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February 17, 2006     Cape Gazette
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February 17, 2006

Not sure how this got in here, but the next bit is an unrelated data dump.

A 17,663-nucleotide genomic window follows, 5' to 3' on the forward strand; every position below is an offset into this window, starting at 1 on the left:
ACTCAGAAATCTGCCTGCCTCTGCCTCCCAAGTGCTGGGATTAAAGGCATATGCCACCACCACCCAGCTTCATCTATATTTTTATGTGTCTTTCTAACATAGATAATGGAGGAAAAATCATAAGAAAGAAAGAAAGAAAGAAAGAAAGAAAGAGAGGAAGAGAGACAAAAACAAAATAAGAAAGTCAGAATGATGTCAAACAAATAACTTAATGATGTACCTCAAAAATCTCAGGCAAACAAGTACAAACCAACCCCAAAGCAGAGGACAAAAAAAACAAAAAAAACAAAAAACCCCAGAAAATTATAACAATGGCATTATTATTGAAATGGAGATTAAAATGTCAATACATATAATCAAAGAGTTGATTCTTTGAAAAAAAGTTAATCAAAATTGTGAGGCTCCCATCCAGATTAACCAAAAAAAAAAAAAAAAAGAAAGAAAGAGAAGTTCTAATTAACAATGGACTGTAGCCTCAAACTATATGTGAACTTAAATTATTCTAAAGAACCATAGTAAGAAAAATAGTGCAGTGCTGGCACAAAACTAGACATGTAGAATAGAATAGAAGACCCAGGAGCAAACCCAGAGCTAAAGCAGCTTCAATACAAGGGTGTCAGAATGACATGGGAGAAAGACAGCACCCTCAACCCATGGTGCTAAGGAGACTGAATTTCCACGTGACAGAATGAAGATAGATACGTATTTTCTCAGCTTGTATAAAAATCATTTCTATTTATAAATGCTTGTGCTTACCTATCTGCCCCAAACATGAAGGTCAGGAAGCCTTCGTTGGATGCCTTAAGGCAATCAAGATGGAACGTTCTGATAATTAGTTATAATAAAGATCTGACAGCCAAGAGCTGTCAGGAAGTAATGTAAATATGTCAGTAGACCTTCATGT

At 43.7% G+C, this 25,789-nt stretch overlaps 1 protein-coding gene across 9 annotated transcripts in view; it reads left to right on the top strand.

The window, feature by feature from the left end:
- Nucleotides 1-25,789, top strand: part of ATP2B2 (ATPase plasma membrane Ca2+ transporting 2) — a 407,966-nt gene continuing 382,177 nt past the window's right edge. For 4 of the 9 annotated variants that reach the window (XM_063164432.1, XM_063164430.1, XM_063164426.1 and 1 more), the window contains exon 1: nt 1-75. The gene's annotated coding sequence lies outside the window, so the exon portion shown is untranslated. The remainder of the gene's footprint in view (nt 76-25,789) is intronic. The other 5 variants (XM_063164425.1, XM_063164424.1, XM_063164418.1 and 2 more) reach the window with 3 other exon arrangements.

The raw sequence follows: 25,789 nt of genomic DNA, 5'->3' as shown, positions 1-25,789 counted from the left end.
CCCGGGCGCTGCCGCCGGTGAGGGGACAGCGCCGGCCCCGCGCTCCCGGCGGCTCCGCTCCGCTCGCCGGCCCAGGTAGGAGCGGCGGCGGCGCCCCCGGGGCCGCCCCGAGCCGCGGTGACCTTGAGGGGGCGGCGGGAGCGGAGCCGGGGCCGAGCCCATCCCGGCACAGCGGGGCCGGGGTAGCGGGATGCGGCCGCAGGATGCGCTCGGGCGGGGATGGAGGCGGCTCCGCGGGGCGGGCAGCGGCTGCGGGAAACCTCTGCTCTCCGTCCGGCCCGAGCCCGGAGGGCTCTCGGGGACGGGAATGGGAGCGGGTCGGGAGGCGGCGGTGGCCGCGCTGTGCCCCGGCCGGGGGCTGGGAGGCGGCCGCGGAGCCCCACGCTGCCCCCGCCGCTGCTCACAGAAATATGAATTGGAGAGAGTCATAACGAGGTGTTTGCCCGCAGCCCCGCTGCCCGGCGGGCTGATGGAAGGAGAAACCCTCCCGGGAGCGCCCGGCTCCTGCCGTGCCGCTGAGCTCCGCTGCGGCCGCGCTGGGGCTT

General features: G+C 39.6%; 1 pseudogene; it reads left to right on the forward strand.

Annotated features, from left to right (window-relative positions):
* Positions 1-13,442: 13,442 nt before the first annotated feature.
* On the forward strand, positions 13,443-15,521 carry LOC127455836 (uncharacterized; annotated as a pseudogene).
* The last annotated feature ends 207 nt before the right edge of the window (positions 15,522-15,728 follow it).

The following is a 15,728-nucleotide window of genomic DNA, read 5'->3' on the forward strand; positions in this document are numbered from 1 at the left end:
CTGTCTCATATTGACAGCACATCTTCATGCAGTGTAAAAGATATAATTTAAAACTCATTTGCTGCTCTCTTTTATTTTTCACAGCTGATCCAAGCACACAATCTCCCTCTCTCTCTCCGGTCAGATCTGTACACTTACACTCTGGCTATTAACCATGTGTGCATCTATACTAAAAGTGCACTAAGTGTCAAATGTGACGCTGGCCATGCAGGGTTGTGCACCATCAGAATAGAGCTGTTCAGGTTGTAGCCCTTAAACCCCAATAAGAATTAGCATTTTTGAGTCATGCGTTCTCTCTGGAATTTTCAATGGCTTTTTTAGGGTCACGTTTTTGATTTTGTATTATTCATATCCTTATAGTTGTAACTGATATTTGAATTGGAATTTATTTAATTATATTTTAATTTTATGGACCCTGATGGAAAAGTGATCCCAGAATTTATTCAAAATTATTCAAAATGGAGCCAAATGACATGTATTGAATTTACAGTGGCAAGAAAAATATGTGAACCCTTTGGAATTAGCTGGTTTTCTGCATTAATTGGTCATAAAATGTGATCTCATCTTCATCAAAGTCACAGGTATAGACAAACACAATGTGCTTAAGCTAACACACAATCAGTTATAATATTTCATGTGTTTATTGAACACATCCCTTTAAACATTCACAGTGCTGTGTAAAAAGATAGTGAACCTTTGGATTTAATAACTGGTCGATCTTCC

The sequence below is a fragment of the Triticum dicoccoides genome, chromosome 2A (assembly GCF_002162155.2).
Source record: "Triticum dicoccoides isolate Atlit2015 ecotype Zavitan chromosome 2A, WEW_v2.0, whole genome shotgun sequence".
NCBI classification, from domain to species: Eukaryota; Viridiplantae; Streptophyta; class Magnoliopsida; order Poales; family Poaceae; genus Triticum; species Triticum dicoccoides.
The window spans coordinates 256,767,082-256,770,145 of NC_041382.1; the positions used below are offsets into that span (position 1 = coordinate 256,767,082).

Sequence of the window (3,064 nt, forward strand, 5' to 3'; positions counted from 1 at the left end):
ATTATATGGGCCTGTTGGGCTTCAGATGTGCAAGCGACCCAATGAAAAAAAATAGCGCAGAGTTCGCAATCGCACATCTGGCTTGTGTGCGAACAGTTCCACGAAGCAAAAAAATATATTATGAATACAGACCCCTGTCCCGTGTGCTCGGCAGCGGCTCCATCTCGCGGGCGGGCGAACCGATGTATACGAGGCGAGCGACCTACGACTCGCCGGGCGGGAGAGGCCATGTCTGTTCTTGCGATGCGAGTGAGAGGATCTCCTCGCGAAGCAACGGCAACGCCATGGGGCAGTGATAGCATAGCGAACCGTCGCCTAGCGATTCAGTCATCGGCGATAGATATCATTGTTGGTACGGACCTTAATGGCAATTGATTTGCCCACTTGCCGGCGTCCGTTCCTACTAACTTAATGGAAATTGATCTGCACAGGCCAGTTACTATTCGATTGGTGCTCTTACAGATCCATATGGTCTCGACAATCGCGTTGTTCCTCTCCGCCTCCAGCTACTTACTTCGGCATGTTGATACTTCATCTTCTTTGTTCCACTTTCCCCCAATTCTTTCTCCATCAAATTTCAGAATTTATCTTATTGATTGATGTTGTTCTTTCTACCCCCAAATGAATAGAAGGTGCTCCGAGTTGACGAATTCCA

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82 - CAPE GAZETTE Friday, Feb. 17 - Monday, Feb. 20, 2006 West Rehoboth celebrates Black History Month By Rachel Swick Cape Gazette staff Growing up in West Rehoboth was like growing up in a comfort- able bubble for Savannah Blackwell. Everyone was like family, and no one was ever alone. But a lot has changed in the years since Blackwell walked to school, a small, segregated school elementary school. Since those days, people in West Rehoboth have sold their land and moved away. A commu- nity that was once full of life is smaller, yet Blackwell says the spirit of the community remains. "With Rehoboth Beach grow- ing, developing and changing so rapidly it is good, once in awhile, to step back and remember the way things were," said Blackwell. "There was no West Rehoboth, we were just Rehoboth Beach. It was a quiet southern town fortu- nate enough to have Atlantic Ocean frontage. It was all one neighborhood. Black or white, we lived together and got along fine." But today, she says, her com- munity has been bombarded by developers in a rush to purchase land. Her neighbors receive calls every day with offers on their property. For Blackwell, if these people sell their property, they also sell their community. "The amazing thing about the Savannah Blackwell remembers growing up in West Rehoboth when the community was thriving. Shown is Blaekwell during her youth when she attended the William C. Jason High School for African- Americans. people that are selling their land is that they never had to spend a dime for that property," said Blackwell, whose family, like many other West Rehoboth fami- lies, inherited their land from for- mer employers. "As we ponder this thing, our heart cries and wonders why our ancestors toiled for all those years to 00ive us a00omo now that I i ii ....... home is gone." -  " Blackwell remembers a time when she didn't have to leave the community to go to a restaurant or find a doctor. But now, upscale townhouses are being built along its edges and new roads are divid- ing a community that used to be proud of its heritage. Now the community is quiet. "It was a blessing to grow up, raised by an entire neighbor- hood," said Blackwell, who still remembers men and women who helped her become who she is today. "Our own Madge Paynter is at the very heart of the commu- nity now known as West Rehoboth. At age 92 she has seen it all, from the war years and car- ing for the wounded to the decline and decay of the streets she loves so much." Blackwell said during Black History Month, she remembers all those people who contributed to West Rehoboth. She said they are f Submitted photos the ones that made the small com- In the pst in West Rehoboth, people could always be seen munity such a bright and wonder-- socializing on front porches or walking to friends' houses, as ful home. shown in this picture. Blackwell said today the community is "Miss Edna Harmon is lovingly threatened by encroaching development. remembered as the heart and soul of the old Dinner Bell Inn," said Blackwell. "The inn is long gone, but who can forget the way Miss Harmon arrived bright and early and went straight to work on the day's meals? I wonder if Miss Continued on page 83 Seaside Interiors DISTINCTIVE FURNITURE, LIGHTING, ACCESSORIES, Chic Classic Casual Cool dr WINDOW TREATMENTS Contemporary Transitional Traditional and everything in between GIFTS MON- SAT. 9-5, SUN. 10-4 Villages of Five Points Town Center, Lewes 302-645-9216 At The Delaware Public Service Commission, our job is to make sure you have safe, reliable and competitively priced utility services. Energy bills are expected to reach an all-time high this winter. One of the best ways to fight high bills is to conserve energy. That's why we've posted a list of energy-savings tips on our website, plus a Winter Energy Help page with useful links and resources. Just visit There you can also request help with paying your utility bill. Or you can call the Delaware Helpline at 1-800-464-HELP (in-state). For out-of-state long distance, the number is 1-800-273-9500. We also encourage you to talk with customer service represen- tatives at your energy provider. They will be happy to work with you to solve your payment problems. This winter, let's all work together to help manage energy costs. l Brought to you by The Delaware Public Service Commission. :.);.:; ;:i!!:,,,.Gi!! ::.,:,/::.:!,4:,::